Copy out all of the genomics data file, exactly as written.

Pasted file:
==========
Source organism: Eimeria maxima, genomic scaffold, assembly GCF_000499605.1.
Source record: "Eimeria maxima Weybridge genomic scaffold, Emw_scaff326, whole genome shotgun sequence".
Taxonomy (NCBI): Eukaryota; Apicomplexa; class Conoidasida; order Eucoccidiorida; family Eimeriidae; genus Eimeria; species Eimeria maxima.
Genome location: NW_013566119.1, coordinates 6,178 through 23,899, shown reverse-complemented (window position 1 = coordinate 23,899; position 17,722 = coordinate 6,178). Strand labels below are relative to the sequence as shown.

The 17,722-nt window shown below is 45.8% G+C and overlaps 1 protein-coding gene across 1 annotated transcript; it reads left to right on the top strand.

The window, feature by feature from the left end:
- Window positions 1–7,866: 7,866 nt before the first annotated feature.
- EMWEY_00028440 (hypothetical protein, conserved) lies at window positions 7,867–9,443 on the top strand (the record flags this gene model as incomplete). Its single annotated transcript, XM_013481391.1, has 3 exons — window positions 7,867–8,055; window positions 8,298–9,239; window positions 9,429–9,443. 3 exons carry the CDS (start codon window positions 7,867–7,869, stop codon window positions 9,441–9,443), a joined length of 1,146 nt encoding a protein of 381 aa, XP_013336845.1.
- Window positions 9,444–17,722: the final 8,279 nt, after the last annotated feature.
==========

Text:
Source organism: Eimeria maxima, genomic scaffold, assembly GCF_000499605.1.
Source record: "Eimeria maxima Weybridge genomic scaffold, Emw_scaff326, whole genome shotgun sequence".
Taxonomy (NCBI): Eukaryota; Apicomplexa; class Conoidasida; order Eucoccidiorida; family Eimeriidae; genus Eimeria; species Eimeria maxima.
Genome location: NW_013566119.1, coordinates 6,178 through 23,899, shown reverse-complemented (window position 1 = coordinate 23,899; position 17,722 = coordinate 6,178). Strand labels below are relative to the sequence as shown.

The 17,722-nt window shown below is 45.8% G+C and overlaps 1 protein-coding gene across 1 annotated transcript; it reads left to right on the top strand.

The window, feature by feature from the left end:
- Window positions 1–7,866: 7,866 nt before the first annotated feature.
- EMWEY_00028440 (hypothetical protein, conserved) lies at window positions 7,867–9,443 on the top strand (the record flags this gene model as incomplete). Its single annotated transcript, XM_013481391.1, has 3 exons — window positions 7,867–8,055; window positions 8,298–9,239; window positions 9,429–9,443. 3 exons carry the CDS (start codon window positions 7,867–7,869, stop codon window positions 9,441–9,443), a joined length of 1,146 nt encoding a protein of 381 aa, XP_013336845.1.
- Window positions 9,444–17,722: the final 8,279 nt, after the last annotated feature.